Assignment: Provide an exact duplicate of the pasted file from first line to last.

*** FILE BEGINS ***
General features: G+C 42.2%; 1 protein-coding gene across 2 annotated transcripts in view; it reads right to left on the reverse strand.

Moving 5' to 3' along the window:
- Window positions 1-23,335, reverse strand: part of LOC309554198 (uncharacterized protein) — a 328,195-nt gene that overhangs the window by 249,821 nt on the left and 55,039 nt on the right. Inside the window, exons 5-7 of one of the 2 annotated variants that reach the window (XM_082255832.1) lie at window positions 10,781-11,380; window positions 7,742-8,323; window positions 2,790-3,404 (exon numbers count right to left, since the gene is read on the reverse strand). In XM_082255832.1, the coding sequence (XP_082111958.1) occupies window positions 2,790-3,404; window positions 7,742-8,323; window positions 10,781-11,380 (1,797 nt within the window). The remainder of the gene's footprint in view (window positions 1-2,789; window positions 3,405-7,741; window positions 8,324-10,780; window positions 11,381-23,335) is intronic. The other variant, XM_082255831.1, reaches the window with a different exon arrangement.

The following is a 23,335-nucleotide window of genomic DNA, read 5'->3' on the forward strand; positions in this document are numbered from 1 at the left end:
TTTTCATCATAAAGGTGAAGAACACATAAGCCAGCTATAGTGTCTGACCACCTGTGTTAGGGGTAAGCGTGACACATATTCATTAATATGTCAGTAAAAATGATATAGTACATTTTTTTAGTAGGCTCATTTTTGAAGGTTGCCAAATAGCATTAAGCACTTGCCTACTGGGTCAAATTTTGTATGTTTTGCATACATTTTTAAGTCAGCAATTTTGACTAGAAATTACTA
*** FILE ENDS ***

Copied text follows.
General features: G+C 42.2%; 1 protein-coding gene across 2 annotated transcripts in view; it reads right to left on the reverse strand.

Moving 5' to 3' along the window:
- Window positions 1-23,335, reverse strand: part of LOC309554198 (uncharacterized protein) — a 328,195-nt gene that overhangs the window by 249,821 nt on the left and 55,039 nt on the right. Inside the window, exons 5-7 of one of the 2 annotated variants that reach the window (XM_082255832.1) lie at window positions 10,781-11,380; window positions 7,742-8,323; window positions 2,790-3,404 (exon numbers count right to left, since the gene is read on the reverse strand). In XM_082255832.1, the coding sequence (XP_082111958.1) occupies window positions 2,790-3,404; window positions 7,742-8,323; window positions 10,781-11,380 (1,797 nt within the window). The remainder of the gene's footprint in view (window positions 1-2,789; window positions 3,405-7,741; window positions 8,324-10,780; window positions 11,381-23,335) is intronic. The other variant, XM_082255831.1, reaches the window with a different exon arrangement.

The following is a 23,335-nucleotide window of genomic DNA, read 5'->3' on the forward strand; positions in this document are numbered from 1 at the left end:
TTTTCATCATAAAGGTGAAGAACACATAAGCCAGCTATAGTGTCTGACCACCTGTGTTAGGGGTAAGCGTGACACATATTCATTAATATGTCAGTAAAAATGATATAGTACATTTTTTTAGTAGGCTCATTTTTGAAGGTTGCCAAATAGCATTAAGCACTTGCCTACTGGGTCAAATTTTGTATGTTTTGCATACATTTTTAAGTCAGCAATTTTGACTAGAAATTACTA